This status was nonetheless extended to the party by the governing Liberals, who believed that Social Credit's support came at the expense of the Tories. One seat was won in New Brunswick by independent candidate Leonard Jones. Jones, the former mayor of Moncton, had secured the Progressive Conservative nomination, but PC leader Stanfield refused to sign Jones' nomination papers because he was a vocal opponent of official bilingualism, which the PC Party supported. Jones had opposed providing services in French in the City of Moncton though 30% of the city's population was francophone. Jones won as an independent. After the election, Social Credit leader Caouette invited Jones to join the Socred caucus, which would have given that party enough members for official status. Caouette justified the invitation on the basis that Jones agreed with providing bilingual education at the primary school level. Jones declined Caouette's invitation, sat as an independent. Of the four major party leaders, only Trudeau would remain in place for the following federal election five years later.
Stanfield, having failed to defeat the Liberals in any of his three elections as leader, faced pressure to stand down and did so in 1976, being succeeded by Joe Clark. Lewis's position was rendered untenable by the loss of his own seat, he was forced to stand down within a year of the election. Caouette, who had only been able to play a minimal role in the election due to injuries sustained in a snowmobiling accident, stood down as leader of the Socreds in late 1976 and died not long afterwards. Note: "% change" refers to change from previous election xx - less than 0.05% of the popular vote. Number of parties: 6 First appearance: Marxist–Leninist Party of Canada Final appearance: none List of Canadian federal general elections List of political parties in Canada 30th Canadian parliament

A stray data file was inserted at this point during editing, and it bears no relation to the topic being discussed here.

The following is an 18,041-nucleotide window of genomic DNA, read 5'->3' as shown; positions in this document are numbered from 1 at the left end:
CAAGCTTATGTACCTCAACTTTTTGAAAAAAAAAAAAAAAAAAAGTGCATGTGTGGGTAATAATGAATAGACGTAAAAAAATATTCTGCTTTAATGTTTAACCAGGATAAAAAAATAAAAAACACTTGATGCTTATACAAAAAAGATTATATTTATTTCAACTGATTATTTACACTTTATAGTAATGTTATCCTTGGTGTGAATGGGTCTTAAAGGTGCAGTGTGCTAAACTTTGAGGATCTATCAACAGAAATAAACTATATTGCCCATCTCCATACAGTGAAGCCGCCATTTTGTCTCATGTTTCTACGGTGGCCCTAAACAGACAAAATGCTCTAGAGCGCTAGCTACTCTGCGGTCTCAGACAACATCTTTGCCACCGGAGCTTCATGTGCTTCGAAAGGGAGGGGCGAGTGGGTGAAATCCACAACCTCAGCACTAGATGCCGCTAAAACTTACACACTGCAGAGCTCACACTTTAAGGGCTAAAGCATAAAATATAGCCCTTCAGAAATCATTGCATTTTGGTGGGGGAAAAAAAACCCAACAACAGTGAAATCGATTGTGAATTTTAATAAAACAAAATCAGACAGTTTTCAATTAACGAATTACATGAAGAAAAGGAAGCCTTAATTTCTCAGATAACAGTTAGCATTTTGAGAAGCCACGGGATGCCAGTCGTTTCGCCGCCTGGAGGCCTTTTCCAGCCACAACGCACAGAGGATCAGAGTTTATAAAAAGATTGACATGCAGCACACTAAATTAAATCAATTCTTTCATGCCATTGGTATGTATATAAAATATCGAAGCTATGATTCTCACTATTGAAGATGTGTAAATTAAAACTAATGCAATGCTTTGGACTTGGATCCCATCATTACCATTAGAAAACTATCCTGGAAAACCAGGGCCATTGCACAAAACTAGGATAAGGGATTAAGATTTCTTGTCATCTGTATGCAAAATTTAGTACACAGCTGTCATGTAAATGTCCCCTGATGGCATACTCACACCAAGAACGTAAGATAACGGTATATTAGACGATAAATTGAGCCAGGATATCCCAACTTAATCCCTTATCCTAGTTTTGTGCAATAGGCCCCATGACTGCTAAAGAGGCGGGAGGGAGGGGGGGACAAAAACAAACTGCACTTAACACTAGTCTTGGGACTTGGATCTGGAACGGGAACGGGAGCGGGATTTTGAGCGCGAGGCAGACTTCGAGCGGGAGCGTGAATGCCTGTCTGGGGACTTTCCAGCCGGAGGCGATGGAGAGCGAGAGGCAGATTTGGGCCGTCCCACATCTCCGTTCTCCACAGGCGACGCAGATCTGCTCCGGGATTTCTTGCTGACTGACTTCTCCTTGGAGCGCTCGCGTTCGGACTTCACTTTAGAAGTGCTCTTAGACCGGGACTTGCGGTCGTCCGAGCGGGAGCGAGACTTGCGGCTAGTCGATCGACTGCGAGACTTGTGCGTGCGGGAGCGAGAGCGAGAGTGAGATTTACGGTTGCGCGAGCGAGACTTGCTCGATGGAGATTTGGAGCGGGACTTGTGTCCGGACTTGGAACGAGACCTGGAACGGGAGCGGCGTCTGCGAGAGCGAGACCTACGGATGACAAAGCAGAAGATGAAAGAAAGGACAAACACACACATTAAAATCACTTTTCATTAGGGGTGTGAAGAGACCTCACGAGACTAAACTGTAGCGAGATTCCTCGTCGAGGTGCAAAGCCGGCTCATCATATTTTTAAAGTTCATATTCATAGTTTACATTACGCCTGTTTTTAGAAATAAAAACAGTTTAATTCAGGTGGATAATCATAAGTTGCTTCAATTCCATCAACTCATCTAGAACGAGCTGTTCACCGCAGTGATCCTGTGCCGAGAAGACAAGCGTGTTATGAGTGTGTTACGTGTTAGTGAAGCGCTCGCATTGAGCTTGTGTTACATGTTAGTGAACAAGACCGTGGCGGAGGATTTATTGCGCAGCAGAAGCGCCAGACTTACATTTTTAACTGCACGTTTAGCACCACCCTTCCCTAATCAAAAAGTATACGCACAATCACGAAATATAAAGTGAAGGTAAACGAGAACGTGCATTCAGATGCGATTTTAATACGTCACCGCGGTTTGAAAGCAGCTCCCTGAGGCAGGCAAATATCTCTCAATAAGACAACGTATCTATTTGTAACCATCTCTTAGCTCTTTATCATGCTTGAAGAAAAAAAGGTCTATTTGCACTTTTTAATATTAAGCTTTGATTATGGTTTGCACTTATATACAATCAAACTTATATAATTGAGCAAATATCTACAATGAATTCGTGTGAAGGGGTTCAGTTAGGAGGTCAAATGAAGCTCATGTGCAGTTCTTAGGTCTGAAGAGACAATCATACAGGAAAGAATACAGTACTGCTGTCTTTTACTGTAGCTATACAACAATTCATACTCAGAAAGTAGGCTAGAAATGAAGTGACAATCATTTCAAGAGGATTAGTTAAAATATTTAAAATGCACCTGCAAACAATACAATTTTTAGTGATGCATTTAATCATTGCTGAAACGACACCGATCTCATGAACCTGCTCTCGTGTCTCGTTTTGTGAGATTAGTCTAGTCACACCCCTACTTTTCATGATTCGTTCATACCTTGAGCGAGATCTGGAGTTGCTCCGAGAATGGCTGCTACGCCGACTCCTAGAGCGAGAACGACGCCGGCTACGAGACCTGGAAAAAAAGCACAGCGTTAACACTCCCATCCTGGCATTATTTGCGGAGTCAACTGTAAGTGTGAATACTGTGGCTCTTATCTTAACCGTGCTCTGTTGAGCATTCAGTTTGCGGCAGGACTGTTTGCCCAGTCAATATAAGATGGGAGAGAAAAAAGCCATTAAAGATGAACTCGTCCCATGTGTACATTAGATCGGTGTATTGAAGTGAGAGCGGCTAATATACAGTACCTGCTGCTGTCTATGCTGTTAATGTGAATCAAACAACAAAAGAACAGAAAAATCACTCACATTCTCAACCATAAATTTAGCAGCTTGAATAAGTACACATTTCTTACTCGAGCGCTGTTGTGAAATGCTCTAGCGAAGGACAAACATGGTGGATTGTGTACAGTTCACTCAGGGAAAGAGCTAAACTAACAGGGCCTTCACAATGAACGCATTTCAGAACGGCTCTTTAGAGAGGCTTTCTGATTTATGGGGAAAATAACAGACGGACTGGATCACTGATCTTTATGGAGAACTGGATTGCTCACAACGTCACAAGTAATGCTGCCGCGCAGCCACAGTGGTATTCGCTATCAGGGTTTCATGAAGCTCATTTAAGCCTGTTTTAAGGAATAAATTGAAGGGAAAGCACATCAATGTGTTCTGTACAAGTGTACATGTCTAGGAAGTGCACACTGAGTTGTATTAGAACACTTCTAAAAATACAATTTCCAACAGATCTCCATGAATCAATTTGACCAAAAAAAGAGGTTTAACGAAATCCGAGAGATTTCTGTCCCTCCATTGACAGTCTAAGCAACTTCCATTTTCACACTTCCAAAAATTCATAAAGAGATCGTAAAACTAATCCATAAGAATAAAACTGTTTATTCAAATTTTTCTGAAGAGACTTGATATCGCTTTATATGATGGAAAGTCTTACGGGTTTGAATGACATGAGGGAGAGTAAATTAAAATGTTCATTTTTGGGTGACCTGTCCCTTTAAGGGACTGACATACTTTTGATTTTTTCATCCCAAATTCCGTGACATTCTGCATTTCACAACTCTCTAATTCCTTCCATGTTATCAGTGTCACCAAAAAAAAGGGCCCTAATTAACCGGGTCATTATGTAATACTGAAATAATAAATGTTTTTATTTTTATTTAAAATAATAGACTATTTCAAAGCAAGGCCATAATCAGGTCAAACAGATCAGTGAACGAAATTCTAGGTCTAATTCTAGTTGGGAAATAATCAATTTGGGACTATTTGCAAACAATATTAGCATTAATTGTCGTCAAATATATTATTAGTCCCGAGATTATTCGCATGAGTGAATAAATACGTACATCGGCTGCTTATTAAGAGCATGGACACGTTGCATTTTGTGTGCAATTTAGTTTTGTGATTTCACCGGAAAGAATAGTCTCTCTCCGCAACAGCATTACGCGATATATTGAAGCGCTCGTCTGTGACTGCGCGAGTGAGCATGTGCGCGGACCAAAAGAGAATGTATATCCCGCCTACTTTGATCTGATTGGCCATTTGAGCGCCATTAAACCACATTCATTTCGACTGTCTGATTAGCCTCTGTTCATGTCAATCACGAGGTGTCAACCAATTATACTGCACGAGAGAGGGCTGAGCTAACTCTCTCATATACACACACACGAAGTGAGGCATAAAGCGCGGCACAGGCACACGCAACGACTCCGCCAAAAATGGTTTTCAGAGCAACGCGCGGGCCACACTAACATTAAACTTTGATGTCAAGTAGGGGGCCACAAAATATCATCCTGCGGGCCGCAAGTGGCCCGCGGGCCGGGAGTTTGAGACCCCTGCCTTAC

1999 Manitoba general election
The Manitoba general election of September 21, 1999 was held to elect Members of the Legislative Assembly of the Province of Manitoba, Canada. The New Democratic Party was returned to government after sitting in opposition since the 1988 election; the NDP won 32 seats, against 24 for the Progressive Conservative Party. The Manitoba Liberal Party won one seat. Party code: PC: Progressive Conservative Party of Manitoba L: Manitoba Liberal Party NDP: New Democratic Party of Manitoba G: Manitoba Green Party Comm: Communist Party of Canada - Manitoba Lbt: Libertarian Party of Manitoba M: Manitoba Party denotes or boldface incumbent. Expenditures refer only to candidate election expenses. Eric Stefanson resigned as the member for Kirkfield Park on September 7, 2000. A by-election was called for November 21 of the same year. Tuxedo, November 21, 2000: Heather Stefanson 2692 Rochelle Zimberg 1586 Iona Starr 916Lac Du Bonnett, March 12, 2002: Gerald Hawranik 3398 Michael Hameluck 3234 George Harbotte 1647Riel Steinbach Independent candidates, 1999 Manitoba provincial election